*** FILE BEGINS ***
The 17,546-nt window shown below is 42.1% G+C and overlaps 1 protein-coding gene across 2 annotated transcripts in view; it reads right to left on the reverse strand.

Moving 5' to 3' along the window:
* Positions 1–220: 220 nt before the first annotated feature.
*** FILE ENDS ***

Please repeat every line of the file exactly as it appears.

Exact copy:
The 17,546-nt window shown below is 42.1% G+C and overlaps 1 protein-coding gene across 2 annotated transcripts in view; it reads right to left on the reverse strand.

Moving 5' to 3' along the window:
* Positions 1–220: 220 nt before the first annotated feature.